Tuesday, 17 May 2016

“Enough with excuses!”: The Brussels and Paris attacks and the dilemmas of public anthropology with Nadia Fadil

Join us for a conversation with Professor Nadia Fadil at 5:30pm in the Audit Room at King's. All welcome. 

The attacks in Paris and Brussels in 2015 and 2016 have sparked a new set of debates on Islam, radicalisation and the increasing participation of European born Muslims in new forms of violence. It is against that background that many scholars working on Islam in Europe are regularly asked to intervene in the public debate to share their analysis and views on these questions. In my paper I will offer a meta-reflection on the kind of public discourses anthropologists and other social scientists bring to the fore in these kinds of contexts, and how these sit in tension with those articulated by our own informants. This paper seeks to critically address the kinds of challenges that are implied in these kinds of discussions, my own hesitations and dilemmas in taking my own informants' accounts “seriously” and how these difficulties are also revelatory of the secular and liberal sensibilities that predominantly inform public speech and of which our own public discourse, as scholars, is a testimony.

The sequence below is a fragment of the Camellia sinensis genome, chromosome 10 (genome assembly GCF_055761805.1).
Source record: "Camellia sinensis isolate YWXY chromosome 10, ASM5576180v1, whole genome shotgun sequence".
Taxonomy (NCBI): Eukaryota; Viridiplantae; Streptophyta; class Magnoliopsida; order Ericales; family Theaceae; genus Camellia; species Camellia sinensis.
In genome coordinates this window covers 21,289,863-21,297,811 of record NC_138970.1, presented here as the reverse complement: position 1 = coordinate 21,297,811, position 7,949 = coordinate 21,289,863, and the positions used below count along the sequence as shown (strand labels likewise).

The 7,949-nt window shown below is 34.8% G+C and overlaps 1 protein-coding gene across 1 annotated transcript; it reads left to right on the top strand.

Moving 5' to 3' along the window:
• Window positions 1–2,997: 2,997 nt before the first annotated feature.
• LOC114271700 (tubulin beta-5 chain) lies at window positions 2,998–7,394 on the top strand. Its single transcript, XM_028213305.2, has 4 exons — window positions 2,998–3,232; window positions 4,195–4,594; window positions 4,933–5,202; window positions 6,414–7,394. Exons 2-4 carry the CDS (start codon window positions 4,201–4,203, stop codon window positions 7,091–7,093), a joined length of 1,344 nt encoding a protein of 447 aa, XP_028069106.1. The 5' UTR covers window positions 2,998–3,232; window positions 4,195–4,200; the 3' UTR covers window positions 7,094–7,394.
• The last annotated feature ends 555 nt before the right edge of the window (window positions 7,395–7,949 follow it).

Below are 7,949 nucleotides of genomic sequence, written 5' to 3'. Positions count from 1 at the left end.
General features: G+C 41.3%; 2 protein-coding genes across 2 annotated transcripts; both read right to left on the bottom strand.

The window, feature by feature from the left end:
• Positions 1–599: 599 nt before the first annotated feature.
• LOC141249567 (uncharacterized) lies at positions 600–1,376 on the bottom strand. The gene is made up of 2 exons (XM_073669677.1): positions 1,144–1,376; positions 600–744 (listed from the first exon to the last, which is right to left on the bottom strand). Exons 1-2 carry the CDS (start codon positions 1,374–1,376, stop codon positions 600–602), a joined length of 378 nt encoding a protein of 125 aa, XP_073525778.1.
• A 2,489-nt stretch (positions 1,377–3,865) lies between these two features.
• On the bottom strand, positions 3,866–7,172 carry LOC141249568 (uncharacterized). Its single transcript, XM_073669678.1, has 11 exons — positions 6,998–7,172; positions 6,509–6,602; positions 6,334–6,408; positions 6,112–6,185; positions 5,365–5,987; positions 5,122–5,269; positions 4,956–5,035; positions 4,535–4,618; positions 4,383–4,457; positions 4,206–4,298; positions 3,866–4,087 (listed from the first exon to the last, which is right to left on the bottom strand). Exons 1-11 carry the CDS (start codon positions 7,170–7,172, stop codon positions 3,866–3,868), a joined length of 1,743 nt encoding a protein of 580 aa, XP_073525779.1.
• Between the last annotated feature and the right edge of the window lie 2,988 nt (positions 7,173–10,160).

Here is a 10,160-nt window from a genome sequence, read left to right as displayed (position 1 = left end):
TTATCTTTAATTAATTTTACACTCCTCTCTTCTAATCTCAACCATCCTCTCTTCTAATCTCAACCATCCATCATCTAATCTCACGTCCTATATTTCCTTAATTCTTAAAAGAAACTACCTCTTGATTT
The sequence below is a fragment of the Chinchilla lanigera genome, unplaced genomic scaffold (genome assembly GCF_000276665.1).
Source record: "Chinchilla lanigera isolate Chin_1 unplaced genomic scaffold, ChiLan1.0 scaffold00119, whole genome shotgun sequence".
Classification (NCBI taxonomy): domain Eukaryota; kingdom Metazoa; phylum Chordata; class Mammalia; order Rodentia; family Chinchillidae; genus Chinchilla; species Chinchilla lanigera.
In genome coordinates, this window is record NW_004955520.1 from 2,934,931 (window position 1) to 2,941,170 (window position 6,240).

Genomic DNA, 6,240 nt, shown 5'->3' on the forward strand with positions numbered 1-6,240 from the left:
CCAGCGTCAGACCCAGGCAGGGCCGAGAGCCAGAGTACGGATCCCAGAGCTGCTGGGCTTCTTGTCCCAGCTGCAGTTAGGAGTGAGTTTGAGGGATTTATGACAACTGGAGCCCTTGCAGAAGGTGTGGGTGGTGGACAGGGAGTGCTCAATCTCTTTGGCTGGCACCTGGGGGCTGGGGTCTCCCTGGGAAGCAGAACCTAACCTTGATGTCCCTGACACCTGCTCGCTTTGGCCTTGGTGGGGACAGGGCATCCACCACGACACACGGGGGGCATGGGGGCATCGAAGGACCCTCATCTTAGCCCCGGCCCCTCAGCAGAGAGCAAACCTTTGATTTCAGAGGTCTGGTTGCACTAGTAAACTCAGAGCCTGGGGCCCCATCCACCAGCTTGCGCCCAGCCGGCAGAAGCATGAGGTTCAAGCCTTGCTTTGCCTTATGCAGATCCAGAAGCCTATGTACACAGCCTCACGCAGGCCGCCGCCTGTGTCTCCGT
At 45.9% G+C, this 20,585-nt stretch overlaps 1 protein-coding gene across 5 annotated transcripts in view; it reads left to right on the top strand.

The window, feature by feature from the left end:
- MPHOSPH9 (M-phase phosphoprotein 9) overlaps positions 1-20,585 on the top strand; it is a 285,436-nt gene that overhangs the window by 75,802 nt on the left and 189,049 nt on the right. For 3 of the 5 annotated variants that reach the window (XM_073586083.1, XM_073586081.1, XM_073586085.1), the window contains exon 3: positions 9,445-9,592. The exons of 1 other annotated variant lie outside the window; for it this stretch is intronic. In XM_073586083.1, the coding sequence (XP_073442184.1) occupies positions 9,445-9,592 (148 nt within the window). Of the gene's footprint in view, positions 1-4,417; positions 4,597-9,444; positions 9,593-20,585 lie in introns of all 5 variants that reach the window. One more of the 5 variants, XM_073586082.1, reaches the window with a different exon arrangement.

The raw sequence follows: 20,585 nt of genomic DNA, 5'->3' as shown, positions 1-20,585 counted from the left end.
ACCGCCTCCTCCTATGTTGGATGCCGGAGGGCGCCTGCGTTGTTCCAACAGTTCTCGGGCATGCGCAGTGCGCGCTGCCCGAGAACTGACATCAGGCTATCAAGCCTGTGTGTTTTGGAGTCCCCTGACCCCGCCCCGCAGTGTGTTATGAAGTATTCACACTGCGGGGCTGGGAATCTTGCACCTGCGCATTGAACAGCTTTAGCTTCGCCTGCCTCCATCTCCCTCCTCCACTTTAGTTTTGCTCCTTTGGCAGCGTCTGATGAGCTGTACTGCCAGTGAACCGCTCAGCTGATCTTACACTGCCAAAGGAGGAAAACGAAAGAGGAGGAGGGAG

Nadia Fadil works as an Assistant Professor at the Interculturalism, Migration and Minorities Research Center in the department of Anthropology at the University of Leuven (KU Leuven). A first thread in her research looks at processes of subject formation, and how pious and secular Muslims (of Maghrebi origin) construct themselves into ethical selves. A second thread in her work pays attention to modes of regulation and governance of religion and multiculturalism in Europe. Her publications have appeared in international peer-reviewed journals (such as Hau, Identities, Feminist Review, Social Anthropology, Ethnicities) and she is the author of several chapters in edited volumes published with international presses. She is also the editor of a book in Dutch on multiculturalism in Flanders (Een Leeuw in een Kooi. De Grenzen van het Multicultureel Vlaanderen, 2008) and is the Principal Investigator of a Research Project that looks at new forms of mobility of European Muslims to the UAE and Canada (2015-2019).

As part of:

Conversations in history and society

Easter Term 2016

All talks at 5:30pm in King's College

Thursday, May 5
The afterlife of revolution in southern Oman
Alice Wilson (Durham)
in Wine Room

Wednesday, May 11
Jihad -- What is it Good For? (Analytically Speaking)
Darryl Li (Yale)
in Audit Room

Tuesday, May 17
“Enough with excuses!”: The Brussels and Paris attacks and the dilemmas of public anthropology
Nadia Fadil (KU Leuven)
in Audit Room

Wednesday, May 18
Iraq's disappearing religions, and why they matter
Gerard Russell, author of Heirs to Forgotten Kingdoms
In Audit Room


Generously supported by the King’s College Research Committee
Convenor: Mezna Qato [mq212@cam.ac.uk]

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